AWW2012: The Brotherhood by Y.A. Erskine

The BrotherhoodThe Brotherhood by Yvette Erskine

My rating: 4 of 5 stars

This novel was not what I expected.

It starts, almost exactly as I expected, introducing an investigator, a victim and mysteriousness. What exactly happened? And why? The first, brief chapter is very good – lots of detail, no substantial information. And then we plunge in; the story progressing with a different narrator each chapter.

Had it not been for the many positive reviews of this book, coupled with the fact that I have listed it as one for the Australian Women Writers Reading Challenge 2012, I might have put it down. I like stories told from different perspectives, but I found myself wanting to edit things – sentences, phrases, clichés. But somewhere along the way, there was a turning point. It helps to read this in one – or at least only a few – sittings.

This novel is about loyalty. Only the surface is a crime novel. Like all good books should, you’ll think about it long after you have finished reading it.



  1. Glad you found the turning point in the book. When I realize I’m mentally editing, I usually don’t finish the book unless the mystery is compelling enough to skim to the end.


  2. I picked this book up to read for the challenge based on some great reviews so it’s interesting to see that you weren’t so enamoured of it. Thanks for sharing your thoughts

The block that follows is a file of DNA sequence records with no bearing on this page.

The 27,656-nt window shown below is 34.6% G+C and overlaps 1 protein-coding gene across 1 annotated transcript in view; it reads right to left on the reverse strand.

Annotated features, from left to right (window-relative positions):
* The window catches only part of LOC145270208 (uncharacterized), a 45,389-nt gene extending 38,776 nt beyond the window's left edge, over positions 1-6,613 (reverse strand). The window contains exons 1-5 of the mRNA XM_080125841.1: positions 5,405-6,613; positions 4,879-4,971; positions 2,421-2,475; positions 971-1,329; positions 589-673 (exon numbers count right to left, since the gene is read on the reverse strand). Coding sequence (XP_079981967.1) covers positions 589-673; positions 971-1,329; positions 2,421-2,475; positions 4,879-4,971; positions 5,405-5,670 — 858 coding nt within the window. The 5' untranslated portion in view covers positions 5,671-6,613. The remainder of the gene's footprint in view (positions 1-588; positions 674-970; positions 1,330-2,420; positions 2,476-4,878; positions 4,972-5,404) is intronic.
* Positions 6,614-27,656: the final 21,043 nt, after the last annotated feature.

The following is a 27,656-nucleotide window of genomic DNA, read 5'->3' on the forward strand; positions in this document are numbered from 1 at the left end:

Shelleyrae @ Book’d Out


    1. I wasn’t enamoured to start off with, but then changed my mind as I continued reading and definitely thought it was very good when reflecting upon it, having finished reading it. So, a recommended read!


  3. Hi Oanh

    Thanks for your review. I saved up reading anything about this book until I’d read it (almost in one sitting). Your comments are spot on. I, too, found myself mentally editing at first, and toward the end wondered if the finish was going to be anti-climactic, but overall found it delivered an engrossing read, a great insight into the “brotherhood” of the Hobart police force, and great story-telling technique. How Erskine manages to make such a compelling narrative without ever repeating the viewpoint of a single character is impressive – especially for a first-time novelist. No wonder her second book has gone into a reprint before it even hits the shelves.


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